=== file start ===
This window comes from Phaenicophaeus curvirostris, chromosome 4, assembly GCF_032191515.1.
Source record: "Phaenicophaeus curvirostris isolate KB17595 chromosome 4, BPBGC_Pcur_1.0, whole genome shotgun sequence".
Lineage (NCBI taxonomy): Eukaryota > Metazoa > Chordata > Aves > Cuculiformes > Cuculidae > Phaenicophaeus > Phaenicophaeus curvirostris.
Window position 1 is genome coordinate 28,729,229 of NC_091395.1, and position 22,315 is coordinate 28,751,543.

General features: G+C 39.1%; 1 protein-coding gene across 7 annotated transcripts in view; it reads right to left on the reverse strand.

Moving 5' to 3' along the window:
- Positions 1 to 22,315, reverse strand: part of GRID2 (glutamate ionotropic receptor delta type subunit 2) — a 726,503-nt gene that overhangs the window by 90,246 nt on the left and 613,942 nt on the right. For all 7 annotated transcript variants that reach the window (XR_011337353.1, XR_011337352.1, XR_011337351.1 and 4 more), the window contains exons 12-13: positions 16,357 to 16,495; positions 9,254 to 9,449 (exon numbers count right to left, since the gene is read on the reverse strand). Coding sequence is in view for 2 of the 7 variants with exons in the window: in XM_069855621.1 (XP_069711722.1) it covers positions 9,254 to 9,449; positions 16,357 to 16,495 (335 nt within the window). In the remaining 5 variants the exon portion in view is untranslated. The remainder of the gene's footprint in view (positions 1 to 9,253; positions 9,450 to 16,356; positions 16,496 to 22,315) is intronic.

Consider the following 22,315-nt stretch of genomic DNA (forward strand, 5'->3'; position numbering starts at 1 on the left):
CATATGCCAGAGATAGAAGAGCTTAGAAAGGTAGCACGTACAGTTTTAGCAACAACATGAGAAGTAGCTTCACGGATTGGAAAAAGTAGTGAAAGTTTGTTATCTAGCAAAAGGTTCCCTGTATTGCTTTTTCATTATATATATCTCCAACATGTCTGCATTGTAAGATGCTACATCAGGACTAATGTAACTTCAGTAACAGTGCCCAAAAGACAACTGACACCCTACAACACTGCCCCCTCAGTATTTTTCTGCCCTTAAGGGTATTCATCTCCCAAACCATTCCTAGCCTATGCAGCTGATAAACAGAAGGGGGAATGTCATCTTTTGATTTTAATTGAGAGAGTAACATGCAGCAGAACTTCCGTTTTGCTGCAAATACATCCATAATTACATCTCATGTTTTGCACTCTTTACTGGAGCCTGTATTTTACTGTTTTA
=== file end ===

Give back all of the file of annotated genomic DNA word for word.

This window comes from Phaenicophaeus curvirostris, chromosome 4, assembly GCF_032191515.1.
Source record: "Phaenicophaeus curvirostris isolate KB17595 chromosome 4, BPBGC_Pcur_1.0, whole genome shotgun sequence".
Lineage (NCBI taxonomy): Eukaryota > Metazoa > Chordata > Aves > Cuculiformes > Cuculidae > Phaenicophaeus > Phaenicophaeus curvirostris.
Window position 1 is genome coordinate 28,729,229 of NC_091395.1, and position 22,315 is coordinate 28,751,543.

General features: G+C 39.1%; 1 protein-coding gene across 7 annotated transcripts in view; it reads right to left on the reverse strand.

Moving 5' to 3' along the window:
- Positions 1 to 22,315, reverse strand: part of GRID2 (glutamate ionotropic receptor delta type subunit 2) — a 726,503-nt gene that overhangs the window by 90,246 nt on the left and 613,942 nt on the right. For all 7 annotated transcript variants that reach the window (XR_011337353.1, XR_011337352.1, XR_011337351.1 and 4 more), the window contains exons 12-13: positions 16,357 to 16,495; positions 9,254 to 9,449 (exon numbers count right to left, since the gene is read on the reverse strand). Coding sequence is in view for 2 of the 7 variants with exons in the window: in XM_069855621.1 (XP_069711722.1) it covers positions 9,254 to 9,449; positions 16,357 to 16,495 (335 nt within the window). In the remaining 5 variants the exon portion in view is untranslated. The remainder of the gene's footprint in view (positions 1 to 9,253; positions 9,450 to 16,356; positions 16,496 to 22,315) is intronic.

Consider the following 22,315-nt stretch of genomic DNA (forward strand, 5'->3'; position numbering starts at 1 on the left):
CATATGCCAGAGATAGAAGAGCTTAGAAAGGTAGCACGTACAGTTTTAGCAACAACATGAGAAGTAGCTTCACGGATTGGAAAAAGTAGTGAAAGTTTGTTATCTAGCAAAAGGTTCCCTGTATTGCTTTTTCATTATATATATCTCCAACATGTCTGCATTGTAAGATGCTACATCAGGACTAATGTAACTTCAGTAACAGTGCCCAAAAGACAACTGACACCCTACAACACTGCCCCCTCAGTATTTTTCTGCCCTTAAGGGTATTCATCTCCCAAACCATTCCTAGCCTATGCAGCTGATAAACAGAAGGGGGAATGTCATCTTTTGATTTTAATTGAGAGAGTAACATGCAGCAGAACTTCCGTTTTGCTGCAAATACATCCATAATTACATCTCATGTTTTGCACTCTTTACTGGAGCCTGTATTTTACTGTTTTA